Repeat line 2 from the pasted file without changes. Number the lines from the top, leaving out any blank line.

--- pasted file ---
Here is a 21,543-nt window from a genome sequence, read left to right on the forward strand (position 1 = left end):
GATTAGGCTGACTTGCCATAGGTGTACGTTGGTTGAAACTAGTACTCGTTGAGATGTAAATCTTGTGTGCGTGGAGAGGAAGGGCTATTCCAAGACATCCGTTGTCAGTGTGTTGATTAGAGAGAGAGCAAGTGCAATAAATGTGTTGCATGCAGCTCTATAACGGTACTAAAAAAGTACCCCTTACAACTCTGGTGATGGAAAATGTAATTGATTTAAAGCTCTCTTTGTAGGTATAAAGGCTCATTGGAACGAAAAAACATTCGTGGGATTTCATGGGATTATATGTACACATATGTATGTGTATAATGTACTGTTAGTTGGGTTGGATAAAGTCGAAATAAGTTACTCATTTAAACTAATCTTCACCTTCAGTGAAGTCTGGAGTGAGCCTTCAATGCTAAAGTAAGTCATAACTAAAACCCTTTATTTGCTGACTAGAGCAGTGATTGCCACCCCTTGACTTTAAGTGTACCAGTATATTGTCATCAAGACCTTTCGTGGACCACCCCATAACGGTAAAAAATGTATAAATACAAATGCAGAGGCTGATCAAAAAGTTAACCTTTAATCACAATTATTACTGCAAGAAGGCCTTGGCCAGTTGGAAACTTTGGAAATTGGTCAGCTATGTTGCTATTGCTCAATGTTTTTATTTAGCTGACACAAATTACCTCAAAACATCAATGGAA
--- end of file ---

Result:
GATTAGGCTGACTTGCCATAGGTGTACGTTGGTTGAAACTAGTACTCGTTGAGATGTAAATCTTGTGTGCGTGGAGAGGAAGGGCTATTCCAAGACATCCGTTGTCAGTGTGTTGATTAGAGAGAGAGCAAGTGCAATAAATGTGTTGCATGCAGCTCTATAACGGTACTAAAAAAGTACCCCTTACAACTCTGGTGATGGAAAATGTAATTGATTTAAAGCTCTCTTTGTAGGTATAAAGGCTCATTGGAACGAAAAAACATTCGTGGGATTTCATGGGATTATATGTACACATATGTATGTGTATAATGTACTGTTAGTTGGGTTGGATAAAGTCGAAATAAGTTACTCATTTAAACTAATCTTCACCTTCAGTGAAGTCTGGAGTGAGCCTTCAATGCTAAAGTAAGTCATAACTAAAACCCTTTATTTGCTGACTAGAGCAGTGATTGCCACCCCTTGACTTTAAGTGTACCAGTATATTGTCATCAAGACCTTTCGTGGACCACCCCATAACGGTAAAAAATGTATAAATACAAATGCAGAGGCTGATCAAAAAGTTAACCTTTAATCACAATTATTACTGCAAGAAGGCCTTGGCCAGTTGGAAACTTTGGAAATTGGTCAGCTATGTTGCTATTGCTCAATGTTTTTATTTAGCTGACACAAATTACCTCAAAACATCAATGGAA